Tech neck is generalised neck pain and stiffness that arises due to the consistent use of mobile or electronic devices in a poor posture.
Symptoms of tech neck are exactly the same as generalised neck pain. They include:
- Pain, stiffness or tightness in the joints or muscles around the neck.
- Pain, altered sensations or weakness of muscles down the upper arm.
Using your mobile phone consistently with a poor posture puts a lot of strain and pressure on the neck, increasing the risk of neck pain and impingement occurring. As seen from the graphic below, when we look down on our phone, much more force and weight is placed through the joints and muscles in our neck. As posture becomes poorer and the neck bends further forward, more and more weight is placed through our neck. This cycle continues and symptoms arise or continue to worsen.
Tech neck is not limited to mobile phone use. Computer or laptop use can cause symptoms of tech neck too if they are set up incorrectly for your posture. As we can see in the photo below, the man is hunched forward on the computer, putting a lot of pressure on his neck. Consequently, due to the neck being too far forward, the shoulders have rounded as well, which will cause problems of their own related to poor posture.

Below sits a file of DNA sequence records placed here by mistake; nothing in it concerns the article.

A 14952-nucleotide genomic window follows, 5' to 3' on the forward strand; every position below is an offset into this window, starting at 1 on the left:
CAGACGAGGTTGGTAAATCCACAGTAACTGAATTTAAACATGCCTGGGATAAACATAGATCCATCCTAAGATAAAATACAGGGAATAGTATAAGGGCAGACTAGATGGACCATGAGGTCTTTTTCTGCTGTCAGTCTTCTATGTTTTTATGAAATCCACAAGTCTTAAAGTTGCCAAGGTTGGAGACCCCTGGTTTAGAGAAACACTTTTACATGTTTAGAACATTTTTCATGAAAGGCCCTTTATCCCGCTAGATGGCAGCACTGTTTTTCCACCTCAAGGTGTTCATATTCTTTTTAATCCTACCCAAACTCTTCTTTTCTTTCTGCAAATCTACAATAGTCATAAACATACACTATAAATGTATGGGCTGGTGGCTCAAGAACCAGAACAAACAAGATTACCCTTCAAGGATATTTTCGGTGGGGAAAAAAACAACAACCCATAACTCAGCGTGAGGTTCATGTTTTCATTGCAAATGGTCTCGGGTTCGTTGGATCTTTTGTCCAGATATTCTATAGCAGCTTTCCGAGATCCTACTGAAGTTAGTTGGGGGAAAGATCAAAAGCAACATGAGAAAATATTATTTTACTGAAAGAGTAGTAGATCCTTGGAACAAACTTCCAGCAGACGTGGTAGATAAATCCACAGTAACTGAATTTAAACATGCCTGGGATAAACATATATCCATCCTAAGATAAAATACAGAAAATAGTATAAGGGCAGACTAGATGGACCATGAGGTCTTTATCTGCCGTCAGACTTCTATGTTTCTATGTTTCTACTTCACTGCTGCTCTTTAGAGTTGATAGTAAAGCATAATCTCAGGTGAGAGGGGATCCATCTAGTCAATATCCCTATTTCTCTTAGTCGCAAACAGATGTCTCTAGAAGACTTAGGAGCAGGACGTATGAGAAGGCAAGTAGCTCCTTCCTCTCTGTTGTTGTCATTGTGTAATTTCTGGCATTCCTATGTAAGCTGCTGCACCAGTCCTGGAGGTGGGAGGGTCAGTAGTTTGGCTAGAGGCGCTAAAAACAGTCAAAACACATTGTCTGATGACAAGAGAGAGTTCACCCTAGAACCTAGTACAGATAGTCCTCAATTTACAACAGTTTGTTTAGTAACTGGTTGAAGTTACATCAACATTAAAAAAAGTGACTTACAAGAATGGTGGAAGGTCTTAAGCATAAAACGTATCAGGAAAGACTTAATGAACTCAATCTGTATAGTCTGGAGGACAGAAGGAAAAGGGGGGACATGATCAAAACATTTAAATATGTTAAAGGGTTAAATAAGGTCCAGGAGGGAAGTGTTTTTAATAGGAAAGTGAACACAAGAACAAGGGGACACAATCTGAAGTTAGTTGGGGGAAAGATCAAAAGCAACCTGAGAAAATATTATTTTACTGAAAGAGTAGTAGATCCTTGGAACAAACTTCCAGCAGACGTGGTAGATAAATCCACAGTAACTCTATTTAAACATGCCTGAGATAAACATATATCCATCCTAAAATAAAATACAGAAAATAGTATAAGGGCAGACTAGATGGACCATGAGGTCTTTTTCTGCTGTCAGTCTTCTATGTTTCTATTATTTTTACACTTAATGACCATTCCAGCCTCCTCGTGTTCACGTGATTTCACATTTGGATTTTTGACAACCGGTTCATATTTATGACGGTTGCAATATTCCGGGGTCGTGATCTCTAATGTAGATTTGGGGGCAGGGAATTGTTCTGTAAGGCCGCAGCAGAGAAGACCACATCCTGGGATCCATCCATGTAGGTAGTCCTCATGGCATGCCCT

Management of Tech Neck
The easiest way to manage, prevent, or minimise the symptoms of tech neck is to minimise time on electronic devices like the phone or computer. With the phone, there are strategies which you can use to prevent the effects of tech neck. These include, but are not limited to:
- Hold your phone at head level without having to bend your head forwards.
- When browsing the internet or watching movies etc use a computer or TV rather than your phone
- Use the phone purely as a communication device, avoid its use as much as possible
Managing tech neck on the computer is a little more difficult. The computer and desk will need to be set differently from person to person to ensure optimal posture. Below is a photo that provides cues to help set up your computer or laptop for the optimal position.
Once symptoms arise, it is recommended you bring yourself in for a physiotherapy appointment. A physiotherapist will help ease the pain, stiffness and tightness around the neck, and prescribe exercises to help strengthen the muscles which stabilise your neck.
If you require an appointment, please call 9412 4184 or email firstname.lastname@example.org to arrange a time!